Designing an Australian grand strategy for China
23 Jun 2020|

For Australia, China looms large, but the reverse is not necessarily true. The Chinese Communist Party has many pressing issues domestically in managing 1.3 billion people and the world’s second largest economy, and internationally with the Covid-19 pandemic, a volatile US president and exasperated neighbours. In Beijing, Australia must seem a distant land of limited positive or negative import.

Paradoxically, this gives Australia real agency in the relationship. Australia’s greater concern and attention towards China provides more freedom of manoeuvre than the apparent economic and military power imbalance suggest. Consequently, Australia’s grand strategy for managing its China relationship may be decisive.

A grand strategy involves developing and applying national power to improve the relationship our nation has with another. This whole-of-nation activity integrates multiple interests while using diverse forms of power including diplomatic, economic, societal, cyber and military. Australia’s grand strategic thinking on China should be framed around three key factors.

First, the Australia–China relationship is primarily one of mutually beneficial economic interdependence, not security issues. The two national economies are complementary rather than duplicative. This asymmetry gives scope for economic coercion where one nation threatens to break a valuable linkage unless certain action is taken. Such coercion carries risks, as disrupting even a single link may cause a cascade affecting many others. This becomes more likely when political tensions rise and emotions are inflamed.

China continues to see economic coercion as advantageous even if it gives some in the US a rationale for decoupling from China. The US economy is structurally quite different to Australia’s, but there would be strong pressure to follow any such US move, possibly without any recompense.

Given decoupling’s logic is zero-sum, with any linkage seen as ‘bad’, it’s hard to determine what criteria to use to justify decoupling some sectors but not others. For example, some favour iron ore sales but not scientific research, and yet Australia’s apocryphal tale of decoupling’s importance is the selling of scrap iron to Japan that was ‘returned‘ as bombs in World War II. Decoupling sounds easy but it’s a blunt approach.

An Australian grand strategy should centre on Australia–China economic interdependence not security issues. It needs to manage China’s fondness for economic coercion, remembering this vulnerability cuts and can be exploited both ways, and understanding that threats to this interdependence don’t emanate solely from China.

Second, this economic interdependence is built on China’s modernisation plans, now evolving to focus on technological development. The ‘Made in China 2025’ plan aims to create an innovative nation that avoids the middle-income trap in which developing nations stagnate with continuing high poverty levels. This advanced manufacturing policy intends to mobilise state-owned and private businesses to fabricate leading-edge technology including electric vehicles, quantum computers, artificial intelligence, 5G communication systems and advanced robotics.

All of these have dual commercial–military application. The US is deeply concerned about the damage such an activist state policy will have on both US companies and US military superiority. This perspective reinforces the decoupling impetus, as continuing trade with China only exacerbates these apparent problems.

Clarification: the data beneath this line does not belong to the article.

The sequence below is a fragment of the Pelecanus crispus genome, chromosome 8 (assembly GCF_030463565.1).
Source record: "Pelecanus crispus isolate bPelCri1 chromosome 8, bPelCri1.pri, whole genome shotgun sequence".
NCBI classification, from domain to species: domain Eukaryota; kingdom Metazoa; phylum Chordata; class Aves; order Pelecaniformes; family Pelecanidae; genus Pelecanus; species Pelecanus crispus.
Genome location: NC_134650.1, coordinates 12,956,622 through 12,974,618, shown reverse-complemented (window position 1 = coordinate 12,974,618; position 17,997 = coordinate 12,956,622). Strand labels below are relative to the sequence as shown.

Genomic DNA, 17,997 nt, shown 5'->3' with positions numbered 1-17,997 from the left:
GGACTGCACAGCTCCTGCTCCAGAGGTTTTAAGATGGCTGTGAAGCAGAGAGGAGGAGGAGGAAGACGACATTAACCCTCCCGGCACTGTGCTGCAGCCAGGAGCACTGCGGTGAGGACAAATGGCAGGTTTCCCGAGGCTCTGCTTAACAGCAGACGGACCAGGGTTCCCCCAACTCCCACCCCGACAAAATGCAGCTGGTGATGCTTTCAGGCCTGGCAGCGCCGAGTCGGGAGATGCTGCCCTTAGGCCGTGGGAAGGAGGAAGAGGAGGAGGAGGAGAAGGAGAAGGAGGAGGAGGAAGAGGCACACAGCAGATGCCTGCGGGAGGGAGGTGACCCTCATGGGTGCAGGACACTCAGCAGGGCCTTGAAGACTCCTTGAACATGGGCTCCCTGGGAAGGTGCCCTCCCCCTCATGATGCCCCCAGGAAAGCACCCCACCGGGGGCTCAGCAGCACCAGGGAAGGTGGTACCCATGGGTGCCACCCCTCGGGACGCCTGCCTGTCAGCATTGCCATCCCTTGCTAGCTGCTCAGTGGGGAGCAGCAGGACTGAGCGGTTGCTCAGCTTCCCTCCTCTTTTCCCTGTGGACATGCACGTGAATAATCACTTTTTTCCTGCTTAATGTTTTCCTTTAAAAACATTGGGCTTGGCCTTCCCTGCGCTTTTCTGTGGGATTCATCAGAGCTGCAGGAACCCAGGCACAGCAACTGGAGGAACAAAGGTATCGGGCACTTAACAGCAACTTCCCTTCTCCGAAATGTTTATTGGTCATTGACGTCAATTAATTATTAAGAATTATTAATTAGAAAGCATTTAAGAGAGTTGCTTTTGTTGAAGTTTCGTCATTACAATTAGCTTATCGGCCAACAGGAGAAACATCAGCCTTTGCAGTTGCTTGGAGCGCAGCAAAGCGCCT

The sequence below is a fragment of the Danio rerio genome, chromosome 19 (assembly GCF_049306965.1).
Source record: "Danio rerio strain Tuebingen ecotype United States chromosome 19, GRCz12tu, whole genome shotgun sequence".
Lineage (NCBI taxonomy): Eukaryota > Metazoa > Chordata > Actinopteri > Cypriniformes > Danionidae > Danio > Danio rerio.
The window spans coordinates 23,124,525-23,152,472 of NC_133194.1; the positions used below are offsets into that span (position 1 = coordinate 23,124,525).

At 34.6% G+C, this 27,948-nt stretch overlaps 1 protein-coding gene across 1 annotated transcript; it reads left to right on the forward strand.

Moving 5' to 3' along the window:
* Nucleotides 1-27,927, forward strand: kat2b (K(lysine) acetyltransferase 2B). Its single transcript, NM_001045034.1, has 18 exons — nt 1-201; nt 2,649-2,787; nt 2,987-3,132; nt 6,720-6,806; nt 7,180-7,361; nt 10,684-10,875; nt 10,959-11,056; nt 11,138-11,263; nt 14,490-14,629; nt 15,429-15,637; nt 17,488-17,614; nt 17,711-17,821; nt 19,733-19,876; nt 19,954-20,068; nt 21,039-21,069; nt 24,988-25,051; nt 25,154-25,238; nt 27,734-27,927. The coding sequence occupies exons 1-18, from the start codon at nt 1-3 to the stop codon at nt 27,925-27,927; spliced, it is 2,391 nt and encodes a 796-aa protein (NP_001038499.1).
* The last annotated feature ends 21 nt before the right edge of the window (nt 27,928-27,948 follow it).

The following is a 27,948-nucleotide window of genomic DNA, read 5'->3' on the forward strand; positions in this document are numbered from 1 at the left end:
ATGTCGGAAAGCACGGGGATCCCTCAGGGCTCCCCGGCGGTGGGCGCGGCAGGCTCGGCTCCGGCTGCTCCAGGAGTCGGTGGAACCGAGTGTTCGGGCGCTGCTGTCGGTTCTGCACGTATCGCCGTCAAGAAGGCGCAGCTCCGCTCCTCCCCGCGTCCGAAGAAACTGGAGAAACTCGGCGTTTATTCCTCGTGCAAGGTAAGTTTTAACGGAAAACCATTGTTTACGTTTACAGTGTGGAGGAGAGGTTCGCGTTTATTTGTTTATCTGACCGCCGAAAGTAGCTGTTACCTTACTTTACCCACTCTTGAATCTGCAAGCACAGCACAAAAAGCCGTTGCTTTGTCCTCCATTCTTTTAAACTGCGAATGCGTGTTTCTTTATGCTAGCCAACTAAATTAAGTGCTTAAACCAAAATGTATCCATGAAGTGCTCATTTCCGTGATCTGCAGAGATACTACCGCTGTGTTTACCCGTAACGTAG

China’s technological capabilities can, however, be exaggerated. China is often only the final assembly point of many high-technology items, since many components are made in Western and other East Asian countries. And as Chinese labour costs rise, companies are outsourcing production to neighbouring lower-cost states. China is part of the supply chain but not all of it. It’s as sensitive to accidental or deliberate supply-chain disruptions as others.

An Australian grand strategy should factor in China’s high-tech ambitions, rising US concerns over maintaining technological pre-eminence and an appreciation that keeping China sensitive to disruptions in global supply chains brings strategic advantages.

Third, Australia–China relations are becoming more dynamic. China’s preferred relationship with most is not ideological or through multilateral channels but rather economic and bilateral. This plays to China’s self-perceived strengths but undercuts its other means of building stable relationships. The rise of China’s belligerent ‘wolf warrior’ diplomacy, its exacerbation of border disputes, and its use of coercion domestically all play poorly internationally. There seems a dark side to the ‘China dream’ that is erratic, capricious and immature.

The CCP’s dark side creates uncertainty. Making political or economic commitments that only bring returns over the longer term is beginning to look ill-advised. Commercially, companies are investing in both diversifying their supply chains to avoid sole reliance on China and building duplicate facilities: one inside China to cater to its giant market, the other outside for safety and security.

An Australian grand strategy needs to be devised to succeed even though China is apparently attracted to being simultaneously friendly and adversarial. Agreements made today may not be honoured tomorrow and perhaps the relationship should privilege the near term over the far term.

Australia is vitally interested in its China relationship. Its complicated and complex nature calls for a well-designed grand strategy that maximises the benefits while limiting the costs. This design needs to be shaped by the three factors of economic interdependence, Chinese technological aspirations and increasing unpredictability. The future of the relationship is in our hands as much as China’s. Australia has real agency; let’s use it.